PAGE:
Other ways to teach basic concepts include:
Modeling descriptive words
Talk with your child about everything you see and hear! In the grocery store, pick up the apple in the fruit section or have your child put it in the bag. Direct their attention to what it looks like. "Wow, this apple is red and round. It looks like a circle. Feel it. It feels so smooth!" While driving, talk about what you see and hear! "Wow, did you hear that motorcycle? It was loud!" Look! Truck! It is big!" Talk about the way things look and feel.
Expand the way that you describe things
Vary the way you describe things. It is important to expose children to a variety of words. For example, if something is "small," you can use words like "little" or "tiny." If something is "big" you can describe it by using the word huge.
When talking about where things are or where your child can find something, try not to gesture, point, or look towards the item. Use the basic concept words - over, under, on, in, and off.
Ask "wh" questions and encourage your child to ask questions! "Wh" questions are questions that start with "what," "where," "when," "why," and "how." Many times, these questions require a basic concept as a response. For example, the question "what is it?" could lead to the answer "big blue ball. The question "where is the ball?" could lead to the answer "under the table." If your child is not yet answering "wh-questions" you can model the expected response for them. This would look something like this:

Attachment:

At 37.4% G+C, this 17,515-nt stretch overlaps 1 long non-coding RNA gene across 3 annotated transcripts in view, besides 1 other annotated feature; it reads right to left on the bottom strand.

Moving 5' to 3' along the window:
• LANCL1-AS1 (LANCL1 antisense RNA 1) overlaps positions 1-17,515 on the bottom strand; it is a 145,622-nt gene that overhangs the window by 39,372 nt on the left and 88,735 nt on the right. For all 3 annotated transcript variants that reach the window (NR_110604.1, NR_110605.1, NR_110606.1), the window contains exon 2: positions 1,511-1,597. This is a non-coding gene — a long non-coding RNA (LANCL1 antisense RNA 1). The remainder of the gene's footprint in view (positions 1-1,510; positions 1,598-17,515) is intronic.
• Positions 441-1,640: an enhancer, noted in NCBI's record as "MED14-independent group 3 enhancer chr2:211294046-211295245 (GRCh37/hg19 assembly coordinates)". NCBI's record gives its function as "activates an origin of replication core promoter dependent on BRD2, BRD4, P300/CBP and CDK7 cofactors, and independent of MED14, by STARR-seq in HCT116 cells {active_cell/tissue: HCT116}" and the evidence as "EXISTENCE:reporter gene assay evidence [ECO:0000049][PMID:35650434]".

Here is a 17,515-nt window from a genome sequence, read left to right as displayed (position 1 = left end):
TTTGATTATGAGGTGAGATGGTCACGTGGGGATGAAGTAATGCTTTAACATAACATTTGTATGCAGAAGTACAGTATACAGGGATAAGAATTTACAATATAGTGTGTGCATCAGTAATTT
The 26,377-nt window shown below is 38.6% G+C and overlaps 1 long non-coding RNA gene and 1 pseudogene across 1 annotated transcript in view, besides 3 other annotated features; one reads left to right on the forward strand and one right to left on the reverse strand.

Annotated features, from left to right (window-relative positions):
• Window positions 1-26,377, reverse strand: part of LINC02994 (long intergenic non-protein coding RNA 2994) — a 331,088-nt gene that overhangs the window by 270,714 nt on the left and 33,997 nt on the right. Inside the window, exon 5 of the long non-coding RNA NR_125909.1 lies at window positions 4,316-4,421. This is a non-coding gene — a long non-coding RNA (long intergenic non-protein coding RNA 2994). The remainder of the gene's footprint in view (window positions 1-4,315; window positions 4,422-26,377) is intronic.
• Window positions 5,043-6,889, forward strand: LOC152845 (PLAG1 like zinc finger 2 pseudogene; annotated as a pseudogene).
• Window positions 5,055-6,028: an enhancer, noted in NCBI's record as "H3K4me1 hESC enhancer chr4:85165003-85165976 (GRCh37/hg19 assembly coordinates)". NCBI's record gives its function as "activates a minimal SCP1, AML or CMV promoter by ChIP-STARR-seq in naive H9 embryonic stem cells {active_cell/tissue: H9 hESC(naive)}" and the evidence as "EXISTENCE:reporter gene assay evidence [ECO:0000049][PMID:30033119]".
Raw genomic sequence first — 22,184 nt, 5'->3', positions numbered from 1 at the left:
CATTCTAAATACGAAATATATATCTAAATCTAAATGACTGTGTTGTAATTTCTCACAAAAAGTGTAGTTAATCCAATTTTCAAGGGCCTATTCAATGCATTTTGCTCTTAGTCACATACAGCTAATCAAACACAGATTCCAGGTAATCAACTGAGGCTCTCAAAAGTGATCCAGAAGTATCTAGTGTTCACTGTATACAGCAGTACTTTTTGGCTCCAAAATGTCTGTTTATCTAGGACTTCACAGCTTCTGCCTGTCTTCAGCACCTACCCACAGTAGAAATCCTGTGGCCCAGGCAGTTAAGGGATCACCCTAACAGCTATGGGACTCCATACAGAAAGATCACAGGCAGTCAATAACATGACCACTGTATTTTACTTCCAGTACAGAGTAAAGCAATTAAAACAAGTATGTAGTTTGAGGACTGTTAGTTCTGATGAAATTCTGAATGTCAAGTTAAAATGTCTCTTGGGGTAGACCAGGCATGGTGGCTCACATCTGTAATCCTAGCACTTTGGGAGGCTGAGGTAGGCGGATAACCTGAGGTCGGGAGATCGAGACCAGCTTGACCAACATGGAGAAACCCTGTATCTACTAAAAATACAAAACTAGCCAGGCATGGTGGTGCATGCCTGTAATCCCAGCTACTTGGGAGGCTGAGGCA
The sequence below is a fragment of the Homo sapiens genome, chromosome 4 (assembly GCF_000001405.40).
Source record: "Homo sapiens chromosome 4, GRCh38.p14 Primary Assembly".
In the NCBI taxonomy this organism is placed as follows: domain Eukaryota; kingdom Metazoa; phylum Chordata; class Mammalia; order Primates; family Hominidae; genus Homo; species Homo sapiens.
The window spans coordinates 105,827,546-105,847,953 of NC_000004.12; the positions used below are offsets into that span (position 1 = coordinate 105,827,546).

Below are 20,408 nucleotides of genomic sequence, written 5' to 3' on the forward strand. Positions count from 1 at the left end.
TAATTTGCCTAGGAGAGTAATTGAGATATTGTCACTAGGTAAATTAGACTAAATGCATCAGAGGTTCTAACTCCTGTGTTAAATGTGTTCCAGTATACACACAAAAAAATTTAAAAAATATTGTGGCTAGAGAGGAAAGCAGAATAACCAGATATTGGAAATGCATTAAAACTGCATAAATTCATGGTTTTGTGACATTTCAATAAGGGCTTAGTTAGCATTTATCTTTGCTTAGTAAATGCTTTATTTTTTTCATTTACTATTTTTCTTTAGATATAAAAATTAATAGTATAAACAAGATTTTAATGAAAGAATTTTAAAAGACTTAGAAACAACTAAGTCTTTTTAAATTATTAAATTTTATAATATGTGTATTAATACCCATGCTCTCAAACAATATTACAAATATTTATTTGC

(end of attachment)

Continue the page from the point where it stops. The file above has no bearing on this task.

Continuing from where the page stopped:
Parent: "Joey, what's this?"
Joey: Doesn't answer
Parent: "Blue ball"
Playing games are a great way to teach "basic concepts." Some ideas are listed below:
Candyland - talk about the colors, the number of spaces you were able to move, what the different candies would taste like
Guess Who - This is a game for older children, but a great way to work on describing words and asking questions. Children can use questions like "does your person have brown hair?" "Does your animal have four legs?"
Hide and Seek (with a twist) - Have your child pick a favorite toy. You and him/her can take turns hiding the toy in the room you are in. You can work on counting while the person who turn it is hides the toy. Then the person who hid the toy can give clues. "It's under something." If your child does not know what "under" means, explore it with them. You could say "let's look under the couch! Is it under the couch? No! Let's keep looking! Is it under the chair? No! Let's keep looking"
Memory - Have your child describe each picture that they turn over. It can be as simple as "red ball" or as elaborate as "a doll with a short, pink and yellow dress"
Remember, Basic Concepts are everyday, common words that are critical to your child's speech and language development and academic success! They are words that you can teach through modeling, talking, reading, playing games and even singing. Start by incorporating a few of these words into your everyday language and use them often!
ReferencesWiig, E. H. (2004). Wiig assessment of basic concepts®. Greenville, SC: Super Duper® Publications.